Reno, Sparks police change body camera policies – will release footage within 14 to 30 days of an officer-involved shooting incident

The Reno and Sparks police departments have announced changes to their officer-involved shooting policies, to include the timely release of body camera footage related to officer-involved shooting incidents.

When a police officer discharges a firearm in the line of duty and a bullet strikes a human being, no matter how severe the injury, a highly proscribed officer-involved shooting protocol is enacted.

The Washoe County Sheriff’s Office, Reno and Sparks police, and the Washoe County District Attorney work together to investigate the incident. Since September 2014, the Washoe County District Attorney’s Office has evaluated 22 officer-involved shootings. There is no other mandated oversight.

According to the Washoe County Officer-Involved Shooting (OIS) Protocol, when a Sparks police officer shoots a person, the OIS investigation team cannot be from the Sparks Police Department. The Washoe County Sheriff’s Office or Reno Police Department conducts the investigation.

A forensic investigation team assesses the shooting scene in consultation with the Washoe County District Attorney’s Office.

The OIS team conducts an interview of the officer. The officer has the constitutional right to not answer questions and have an attorney present during questioning.

Investigators interview witnesses and compile physical and other evidence. A report is delivered to the Washoe County District Attorney’s Office.

Until now, no law or departmental regulation mandates the public release of police officer body camera footage related to shootings. In the past, the District Attorney released edited and redacted body camera footage when they issue a final report.

Under Nevada homicide laws and all other applicable provisions of law, the District Attorney evaluates each incident to determine if the shooting was justifiable.

Once the DA issues a final report, the case is considered closed. In the 22 officer-involved shootings since 2014, none have resulted in criminal charges being filed against a police officer. In brief, under Nevada homicide laws, if an officer fears for their life, whether an actual or perceived threat, police are authorized to use deadly force.

Police accountability activists have called for the more timely and comprehensive release of evidence related to officer-involved shootings, to include body camera footage.

Today, both the Reno and Sparks police departments released updated departmental regulations that mandate the release of body camera footage related to officer-involved shootings within 14 days of the incident.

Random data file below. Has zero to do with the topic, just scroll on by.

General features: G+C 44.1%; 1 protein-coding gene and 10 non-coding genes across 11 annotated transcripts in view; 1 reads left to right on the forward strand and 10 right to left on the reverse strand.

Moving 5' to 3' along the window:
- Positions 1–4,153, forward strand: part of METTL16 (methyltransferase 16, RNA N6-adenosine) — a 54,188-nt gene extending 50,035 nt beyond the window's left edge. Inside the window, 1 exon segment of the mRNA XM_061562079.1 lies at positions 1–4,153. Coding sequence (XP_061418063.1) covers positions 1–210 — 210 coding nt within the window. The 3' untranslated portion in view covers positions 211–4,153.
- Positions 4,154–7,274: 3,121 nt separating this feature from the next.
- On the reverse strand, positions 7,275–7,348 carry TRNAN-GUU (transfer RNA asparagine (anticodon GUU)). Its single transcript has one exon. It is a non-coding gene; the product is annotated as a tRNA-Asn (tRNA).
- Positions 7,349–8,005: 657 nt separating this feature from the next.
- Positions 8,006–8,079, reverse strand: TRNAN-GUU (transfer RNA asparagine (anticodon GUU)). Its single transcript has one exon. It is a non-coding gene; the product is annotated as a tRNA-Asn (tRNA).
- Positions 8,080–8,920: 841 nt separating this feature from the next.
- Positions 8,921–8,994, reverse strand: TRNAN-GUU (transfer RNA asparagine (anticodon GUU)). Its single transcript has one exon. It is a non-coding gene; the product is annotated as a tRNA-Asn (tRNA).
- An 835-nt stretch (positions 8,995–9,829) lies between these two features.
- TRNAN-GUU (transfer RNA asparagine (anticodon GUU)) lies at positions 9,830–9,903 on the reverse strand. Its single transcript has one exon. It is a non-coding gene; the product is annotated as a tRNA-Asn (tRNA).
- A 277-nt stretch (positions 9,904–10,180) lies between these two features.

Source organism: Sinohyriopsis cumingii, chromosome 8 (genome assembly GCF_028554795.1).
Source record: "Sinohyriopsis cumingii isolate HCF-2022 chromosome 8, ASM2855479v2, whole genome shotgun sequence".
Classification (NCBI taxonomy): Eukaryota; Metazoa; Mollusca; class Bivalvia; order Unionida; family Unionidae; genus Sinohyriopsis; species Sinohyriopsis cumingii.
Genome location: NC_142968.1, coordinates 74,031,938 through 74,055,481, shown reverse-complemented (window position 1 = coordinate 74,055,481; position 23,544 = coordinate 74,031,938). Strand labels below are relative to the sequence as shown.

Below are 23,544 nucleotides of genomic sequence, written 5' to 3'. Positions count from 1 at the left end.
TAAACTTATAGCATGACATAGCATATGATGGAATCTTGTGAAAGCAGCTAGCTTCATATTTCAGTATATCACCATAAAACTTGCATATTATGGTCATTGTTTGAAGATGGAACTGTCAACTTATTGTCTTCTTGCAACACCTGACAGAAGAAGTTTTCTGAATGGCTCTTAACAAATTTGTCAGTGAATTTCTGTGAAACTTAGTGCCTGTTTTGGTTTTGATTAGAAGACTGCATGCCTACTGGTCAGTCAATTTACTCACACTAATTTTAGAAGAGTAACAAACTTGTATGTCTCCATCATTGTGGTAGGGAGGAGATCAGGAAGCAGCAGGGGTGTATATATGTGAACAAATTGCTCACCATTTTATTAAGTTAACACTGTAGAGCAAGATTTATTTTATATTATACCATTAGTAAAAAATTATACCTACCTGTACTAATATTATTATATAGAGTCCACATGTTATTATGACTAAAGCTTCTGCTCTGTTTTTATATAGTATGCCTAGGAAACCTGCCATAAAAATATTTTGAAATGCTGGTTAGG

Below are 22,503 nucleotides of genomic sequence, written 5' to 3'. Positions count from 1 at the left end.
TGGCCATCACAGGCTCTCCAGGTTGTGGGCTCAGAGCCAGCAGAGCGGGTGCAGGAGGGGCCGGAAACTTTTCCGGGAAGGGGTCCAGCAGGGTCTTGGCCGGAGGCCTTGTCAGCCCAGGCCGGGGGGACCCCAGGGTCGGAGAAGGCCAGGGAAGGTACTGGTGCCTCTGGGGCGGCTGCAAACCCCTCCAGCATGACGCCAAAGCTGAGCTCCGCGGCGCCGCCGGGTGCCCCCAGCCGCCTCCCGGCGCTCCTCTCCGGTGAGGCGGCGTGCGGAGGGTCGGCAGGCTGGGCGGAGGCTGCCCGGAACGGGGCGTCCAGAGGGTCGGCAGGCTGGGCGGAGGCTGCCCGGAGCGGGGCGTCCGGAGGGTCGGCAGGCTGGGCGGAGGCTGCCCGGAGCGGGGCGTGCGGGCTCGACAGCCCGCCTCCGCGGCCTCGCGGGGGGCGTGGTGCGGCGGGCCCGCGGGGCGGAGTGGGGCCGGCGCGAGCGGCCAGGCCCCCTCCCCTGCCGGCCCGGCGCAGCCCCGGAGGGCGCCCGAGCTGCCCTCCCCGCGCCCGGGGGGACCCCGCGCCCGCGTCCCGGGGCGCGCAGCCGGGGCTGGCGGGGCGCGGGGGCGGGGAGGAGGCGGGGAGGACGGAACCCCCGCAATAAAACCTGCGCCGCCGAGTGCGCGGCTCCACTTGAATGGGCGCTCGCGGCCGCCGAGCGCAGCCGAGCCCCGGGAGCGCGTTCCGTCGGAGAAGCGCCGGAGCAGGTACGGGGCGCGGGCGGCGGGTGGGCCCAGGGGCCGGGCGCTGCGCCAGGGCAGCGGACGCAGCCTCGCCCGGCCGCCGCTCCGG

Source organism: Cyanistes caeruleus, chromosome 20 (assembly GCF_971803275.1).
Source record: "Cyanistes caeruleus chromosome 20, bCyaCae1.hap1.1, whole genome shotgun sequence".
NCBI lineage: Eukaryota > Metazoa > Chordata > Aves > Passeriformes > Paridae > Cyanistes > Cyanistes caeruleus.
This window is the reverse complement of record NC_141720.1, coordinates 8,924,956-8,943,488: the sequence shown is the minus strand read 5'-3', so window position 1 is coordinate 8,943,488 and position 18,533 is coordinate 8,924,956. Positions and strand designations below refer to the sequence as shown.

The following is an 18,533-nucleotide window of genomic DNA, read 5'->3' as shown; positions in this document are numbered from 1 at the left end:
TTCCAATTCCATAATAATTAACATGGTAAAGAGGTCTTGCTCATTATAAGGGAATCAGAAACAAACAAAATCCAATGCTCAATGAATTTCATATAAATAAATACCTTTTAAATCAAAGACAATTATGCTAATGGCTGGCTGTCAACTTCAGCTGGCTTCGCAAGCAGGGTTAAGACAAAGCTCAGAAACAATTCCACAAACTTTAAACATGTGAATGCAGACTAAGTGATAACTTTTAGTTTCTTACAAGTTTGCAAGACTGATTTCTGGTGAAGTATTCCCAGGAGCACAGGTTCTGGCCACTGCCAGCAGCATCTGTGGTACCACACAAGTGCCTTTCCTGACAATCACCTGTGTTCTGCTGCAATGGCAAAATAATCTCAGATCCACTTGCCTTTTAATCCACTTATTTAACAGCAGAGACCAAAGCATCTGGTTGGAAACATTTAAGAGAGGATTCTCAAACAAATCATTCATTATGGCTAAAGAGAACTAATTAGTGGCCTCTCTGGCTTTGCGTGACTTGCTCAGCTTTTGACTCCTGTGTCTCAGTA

A department may take as long as 30 days if more than one officer is involved or there are other justifiable complications.


Calls for greater police transparency have not subsided since the murder of George Floyd while in Minneapolis police custody and a riot at Reno City Hall on May 30.

Following 5 months of protests and loud, public requests to release the investigation materials, last week, Washoe County DA Chris Hicks released the report on the officer-involved shooting death of Sparks resident Miciah Lee.

In a press release, acting Reno police chief Tom Robinson said the change in the body camera policy is part of ongoing efforts to maintain good relations with the community.

Sparks Police Chief Pete Krall announced the change in body camera policy in a video released on YouTube earlier today.

“At all levels of government within the city of Sparks, we have heard the call for increased transparency, and we are working citywide to achieve that,” Krall said in the video. “Recently, the Sparks Police Department created the critical incident community briefing. You may have seen them on our Facebook page or other social media outlets. These briefings are related to officer-involved shooting incidents and are intended to increase transparency to better inform citizens of events in Sparks.

“Moving forward, the Sparks Police Department will release relevant vehicle fleet or body worn camera video of officer-involved shooting incidents within 14 days. If we are unable to meet that timeframe, we will make a public announcement detailing why and within expected timeframe for release.”

During Monday’s Sparks City Council meeting police reform activists called for greater police transparency and accountability, to include the timely release of body camera recordings related to officer-involved shooting incidents.

Monday evening, vandals defaced Sparks City Hall with red paint.

Brian Bahouth is the editor of the Ally and a career public/nonprofit media producer. Support his work in the Ally.


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